New Publisher Listing
firstwriter.com – Thursday March 5, 2020
Areas include: Fantasy; Horror; Sci-Fi;
Preferred styles: Dark
A family-run hybrid publisher for independent authors, based in the UK. Publishes Science fiction, Cyberpunk, Fantasy fiction, Dark fantasy, Horror. See website for open submission calls.
New Literary Agent Listing: Agnes Carlowicz
firstwriter.com – Thursday March 5, 2020
Her interests include both fiction and non-fiction, with a special passion for literature that amplifies underrepresented voices and subverts the status quo. Among others, she enjoys: intersectional feminism, millennial self-care, female-driven memoir, true-crime, and humorous pop culture.
London book fair cancelled over coronavirus fears, amid growing anger
theguardian.com – Wednesday March 4, 2020
One of the world’s biggest international literary events, the London book fair, has been cancelled over coronavirus fears, amid growing anger that the delay in calling it off was putting people’s health at risk and an unfair financial strain on publishers.
Organiser Reed Exhibitions announced on Wednesday that the escalation of the illness meant the fair, scheduled to run from 10 to 12 March, would be called off. Around 25,000 publishers, authors and agents from around the world had been due to attend the event, where deals for the hottest new books are struck.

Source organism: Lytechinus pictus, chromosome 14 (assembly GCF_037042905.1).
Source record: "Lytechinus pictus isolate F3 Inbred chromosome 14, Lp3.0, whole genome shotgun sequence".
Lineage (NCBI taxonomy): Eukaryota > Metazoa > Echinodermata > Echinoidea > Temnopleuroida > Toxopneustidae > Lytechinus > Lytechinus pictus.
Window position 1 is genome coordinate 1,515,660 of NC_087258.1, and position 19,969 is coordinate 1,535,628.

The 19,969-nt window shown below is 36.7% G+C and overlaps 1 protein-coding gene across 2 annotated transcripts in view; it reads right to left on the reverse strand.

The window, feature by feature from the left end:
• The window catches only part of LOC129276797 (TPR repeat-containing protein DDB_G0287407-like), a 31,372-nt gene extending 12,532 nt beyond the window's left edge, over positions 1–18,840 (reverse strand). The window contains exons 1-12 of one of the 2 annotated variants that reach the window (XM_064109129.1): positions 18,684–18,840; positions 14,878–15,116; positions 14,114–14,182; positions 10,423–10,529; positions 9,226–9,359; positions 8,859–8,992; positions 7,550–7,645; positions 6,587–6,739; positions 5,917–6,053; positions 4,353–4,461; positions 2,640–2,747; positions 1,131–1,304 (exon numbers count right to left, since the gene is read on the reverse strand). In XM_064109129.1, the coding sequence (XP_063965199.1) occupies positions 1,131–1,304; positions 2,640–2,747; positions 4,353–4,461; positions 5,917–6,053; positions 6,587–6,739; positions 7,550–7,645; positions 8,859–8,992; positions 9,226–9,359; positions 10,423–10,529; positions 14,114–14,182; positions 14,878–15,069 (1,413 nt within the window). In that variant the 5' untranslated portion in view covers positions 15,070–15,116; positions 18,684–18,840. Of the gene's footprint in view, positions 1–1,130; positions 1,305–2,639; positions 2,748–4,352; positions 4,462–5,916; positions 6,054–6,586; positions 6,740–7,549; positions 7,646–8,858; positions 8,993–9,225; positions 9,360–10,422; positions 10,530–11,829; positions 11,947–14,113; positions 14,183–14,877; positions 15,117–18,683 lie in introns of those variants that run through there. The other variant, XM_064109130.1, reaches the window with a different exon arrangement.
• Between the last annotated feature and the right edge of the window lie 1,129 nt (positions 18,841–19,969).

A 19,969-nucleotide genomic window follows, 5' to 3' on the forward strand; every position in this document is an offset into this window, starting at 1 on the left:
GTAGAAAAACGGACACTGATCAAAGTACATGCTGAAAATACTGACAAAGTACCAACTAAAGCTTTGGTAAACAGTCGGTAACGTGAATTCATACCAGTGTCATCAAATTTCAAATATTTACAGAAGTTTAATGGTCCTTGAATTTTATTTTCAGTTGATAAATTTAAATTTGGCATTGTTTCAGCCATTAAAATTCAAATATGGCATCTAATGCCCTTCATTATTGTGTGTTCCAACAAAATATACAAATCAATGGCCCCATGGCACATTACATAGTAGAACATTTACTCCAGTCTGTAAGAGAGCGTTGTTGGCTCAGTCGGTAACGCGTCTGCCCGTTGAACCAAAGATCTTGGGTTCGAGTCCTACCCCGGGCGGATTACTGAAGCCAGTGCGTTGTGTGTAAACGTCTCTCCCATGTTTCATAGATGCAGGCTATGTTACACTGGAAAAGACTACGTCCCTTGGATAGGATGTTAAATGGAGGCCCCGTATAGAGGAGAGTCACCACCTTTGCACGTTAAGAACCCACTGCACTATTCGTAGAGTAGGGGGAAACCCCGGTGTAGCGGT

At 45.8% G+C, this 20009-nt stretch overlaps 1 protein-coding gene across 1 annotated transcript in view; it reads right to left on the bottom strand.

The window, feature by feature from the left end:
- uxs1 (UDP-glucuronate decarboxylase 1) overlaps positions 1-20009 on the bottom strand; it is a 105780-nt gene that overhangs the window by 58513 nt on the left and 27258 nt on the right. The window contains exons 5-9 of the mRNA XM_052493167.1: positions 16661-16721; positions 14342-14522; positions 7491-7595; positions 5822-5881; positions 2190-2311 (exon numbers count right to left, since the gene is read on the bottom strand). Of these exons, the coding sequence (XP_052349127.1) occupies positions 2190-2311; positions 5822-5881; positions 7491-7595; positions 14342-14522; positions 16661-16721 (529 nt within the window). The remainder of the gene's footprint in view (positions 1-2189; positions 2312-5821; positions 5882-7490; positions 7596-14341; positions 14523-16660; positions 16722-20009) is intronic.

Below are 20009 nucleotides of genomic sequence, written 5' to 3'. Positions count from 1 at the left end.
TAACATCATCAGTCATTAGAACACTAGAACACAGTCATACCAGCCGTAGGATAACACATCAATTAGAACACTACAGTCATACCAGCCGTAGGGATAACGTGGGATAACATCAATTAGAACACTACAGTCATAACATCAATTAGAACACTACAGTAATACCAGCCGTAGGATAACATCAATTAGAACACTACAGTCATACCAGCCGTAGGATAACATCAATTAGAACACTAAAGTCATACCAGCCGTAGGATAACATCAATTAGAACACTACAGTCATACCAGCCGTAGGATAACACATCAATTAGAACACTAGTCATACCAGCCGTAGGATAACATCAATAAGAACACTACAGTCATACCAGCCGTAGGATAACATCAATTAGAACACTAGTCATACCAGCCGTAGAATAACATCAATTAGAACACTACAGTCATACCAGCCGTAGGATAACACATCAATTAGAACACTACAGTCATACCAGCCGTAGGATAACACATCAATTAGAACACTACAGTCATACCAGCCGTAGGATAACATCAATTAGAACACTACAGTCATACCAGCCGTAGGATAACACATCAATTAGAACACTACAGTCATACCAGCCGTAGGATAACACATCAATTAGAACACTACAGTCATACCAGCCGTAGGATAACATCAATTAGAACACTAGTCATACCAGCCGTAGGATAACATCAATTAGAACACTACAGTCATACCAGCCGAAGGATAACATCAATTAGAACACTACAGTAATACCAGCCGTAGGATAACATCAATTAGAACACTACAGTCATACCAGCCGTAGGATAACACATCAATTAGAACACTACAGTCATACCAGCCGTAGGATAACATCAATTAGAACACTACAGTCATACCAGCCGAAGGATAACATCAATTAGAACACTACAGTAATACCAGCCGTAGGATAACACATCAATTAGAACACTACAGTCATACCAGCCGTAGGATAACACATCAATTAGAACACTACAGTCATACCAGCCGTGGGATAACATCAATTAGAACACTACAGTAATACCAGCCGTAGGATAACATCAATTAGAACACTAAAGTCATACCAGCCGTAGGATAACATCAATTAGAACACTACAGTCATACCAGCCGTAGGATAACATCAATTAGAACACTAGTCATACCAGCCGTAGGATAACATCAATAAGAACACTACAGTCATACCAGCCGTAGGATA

Abrams Artists Agency Rebrands as A3 Artists Agency
variety.com – Tuesday March 3, 2020
Abrams Artists Agency, a prominent talent and literary agency, has officially rebranded as A3 Artists Agency.
The name change, announced over the weekend at the company’s annual retreat, comes 18 months after Robert Attermann, Brian Cho, and Adam Bold acquired the agency,
“When we purchased the agency in 2018, we set out to be the premium brand we now are,” Bold said. “We said we’d have diversity, and we do. We’re not only promising to be something different; we are something different. We’ve hired top-tier agents from diverse backgrounds, we were the first agency to launch a digital studio, and we recently expanded internationally with an office in the UK.”
How Literary Agents Negotiate The Best Contract Terms For Their Authors
forbes.com – Tuesday March 3, 2020
While book deals that garner headlines are often the six- and seven-figure ones, literary agents do more for their authors than negotiate advances. There are many contract clauses agents advocate for that help authors in situations such as when an imprint or publisher shuts down or when royalties are overdue, along with providing general writing career guidance and advice.
To help authors figure out how to navigate these terms, I interviewed Linda Camacho, literary agent at Gallt & Zacker Literary Agency, Saritza Hernandez, VP/Sr. Literary Agent at the Corvisiero Literary Agency, and Latoya Smith, editor, literary agent and consultant at LCS Literary Services. I asked them about the most important contract terms they negotiate on behalf of their authors, publishing red flags, and how authors can be proactive about protecting their interests when working with agents or on their own.
A twist in the tales: Ahead of World Book Day, publishers and authors reveal why children still prefer page-turners to pixels
sundaypost.com – Tuesday March 3, 2020
Despite children often being apparently glued to their screens, it seems they really love nothing more than a good read, with sales of kids’ books in the UK climbing 15.5% in a decade.
The industry, worth £290 million in 2010, netted £335m last year.
A decade ago, with the rise of ebooks, there was a fear that children’s books sales would plummet, but Publishing Scotland’s marketing manager, Vikki Reilly, says it has been one of the least affected sectors.